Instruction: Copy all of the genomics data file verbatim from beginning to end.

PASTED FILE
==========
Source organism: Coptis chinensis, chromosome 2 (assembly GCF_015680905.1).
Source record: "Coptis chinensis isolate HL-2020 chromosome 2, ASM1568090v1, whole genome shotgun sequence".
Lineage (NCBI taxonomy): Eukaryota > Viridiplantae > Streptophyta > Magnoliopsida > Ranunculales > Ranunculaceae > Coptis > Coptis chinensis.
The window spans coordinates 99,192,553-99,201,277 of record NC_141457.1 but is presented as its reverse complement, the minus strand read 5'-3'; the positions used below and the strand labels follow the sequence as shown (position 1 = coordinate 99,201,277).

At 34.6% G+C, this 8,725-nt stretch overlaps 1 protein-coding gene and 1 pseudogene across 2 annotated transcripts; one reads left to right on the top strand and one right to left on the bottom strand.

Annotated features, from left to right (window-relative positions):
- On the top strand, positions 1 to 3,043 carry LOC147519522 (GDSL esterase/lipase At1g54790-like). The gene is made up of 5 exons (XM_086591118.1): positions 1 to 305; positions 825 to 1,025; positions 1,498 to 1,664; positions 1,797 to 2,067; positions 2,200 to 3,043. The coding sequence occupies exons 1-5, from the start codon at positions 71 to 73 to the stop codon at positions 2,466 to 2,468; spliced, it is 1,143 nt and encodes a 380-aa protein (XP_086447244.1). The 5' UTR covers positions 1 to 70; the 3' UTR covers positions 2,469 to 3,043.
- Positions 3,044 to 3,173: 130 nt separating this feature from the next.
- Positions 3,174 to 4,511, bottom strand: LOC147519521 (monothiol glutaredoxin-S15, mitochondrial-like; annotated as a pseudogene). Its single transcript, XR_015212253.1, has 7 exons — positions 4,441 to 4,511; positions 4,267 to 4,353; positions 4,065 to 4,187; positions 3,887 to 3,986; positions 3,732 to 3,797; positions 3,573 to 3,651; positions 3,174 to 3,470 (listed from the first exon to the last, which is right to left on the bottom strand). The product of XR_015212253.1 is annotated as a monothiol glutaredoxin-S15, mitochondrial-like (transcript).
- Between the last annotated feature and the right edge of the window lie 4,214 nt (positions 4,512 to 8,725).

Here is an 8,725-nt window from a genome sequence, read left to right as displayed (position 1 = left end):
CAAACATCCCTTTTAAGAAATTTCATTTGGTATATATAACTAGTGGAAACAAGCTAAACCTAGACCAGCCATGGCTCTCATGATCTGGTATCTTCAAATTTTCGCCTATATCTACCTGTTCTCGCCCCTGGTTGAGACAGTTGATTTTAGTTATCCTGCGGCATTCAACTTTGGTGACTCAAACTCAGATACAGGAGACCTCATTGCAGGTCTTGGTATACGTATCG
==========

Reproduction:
Source organism: Coptis chinensis, chromosome 2 (assembly GCF_015680905.1).
Source record: "Coptis chinensis isolate HL-2020 chromosome 2, ASM1568090v1, whole genome shotgun sequence".
Lineage (NCBI taxonomy): Eukaryota > Viridiplantae > Streptophyta > Magnoliopsida > Ranunculales > Ranunculaceae > Coptis > Coptis chinensis.
The window spans coordinates 99,192,553-99,201,277 of record NC_141457.1 but is presented as its reverse complement, the minus strand read 5'-3'; the positions used below and the strand labels follow the sequence as shown (position 1 = coordinate 99,201,277).

At 34.6% G+C, this 8,725-nt stretch overlaps 1 protein-coding gene and 1 pseudogene across 2 annotated transcripts; one reads left to right on the top strand and one right to left on the bottom strand.

Annotated features, from left to right (window-relative positions):
- On the top strand, positions 1 to 3,043 carry LOC147519522 (GDSL esterase/lipase At1g54790-like). The gene is made up of 5 exons (XM_086591118.1): positions 1 to 305; positions 825 to 1,025; positions 1,498 to 1,664; positions 1,797 to 2,067; positions 2,200 to 3,043. The coding sequence occupies exons 1-5, from the start codon at positions 71 to 73 to the stop codon at positions 2,466 to 2,468; spliced, it is 1,143 nt and encodes a 380-aa protein (XP_086447244.1). The 5' UTR covers positions 1 to 70; the 3' UTR covers positions 2,469 to 3,043.
- Positions 3,044 to 3,173: 130 nt separating this feature from the next.
- Positions 3,174 to 4,511, bottom strand: LOC147519521 (monothiol glutaredoxin-S15, mitochondrial-like; annotated as a pseudogene). Its single transcript, XR_015212253.1, has 7 exons — positions 4,441 to 4,511; positions 4,267 to 4,353; positions 4,065 to 4,187; positions 3,887 to 3,986; positions 3,732 to 3,797; positions 3,573 to 3,651; positions 3,174 to 3,470 (listed from the first exon to the last, which is right to left on the bottom strand). The product of XR_015212253.1 is annotated as a monothiol glutaredoxin-S15, mitochondrial-like (transcript).
- Between the last annotated feature and the right edge of the window lie 4,214 nt (positions 4,512 to 8,725).

Here is an 8,725-nt window from a genome sequence, read left to right as displayed (position 1 = left end):
CAAACATCCCTTTTAAGAAATTTCATTTGGTATATATAACTAGTGGAAACAAGCTAAACCTAGACCAGCCATGGCTCTCATGATCTGGTATCTTCAAATTTTCGCCTATATCTACCTGTTCTCGCCCCTGGTTGAGACAGTTGATTTTAGTTATCCTGCGGCATTCAACTTTGGTGACTCAAACTCAGATACAGGAGACCTCATTGCAGGTCTTGGTATACGTATCG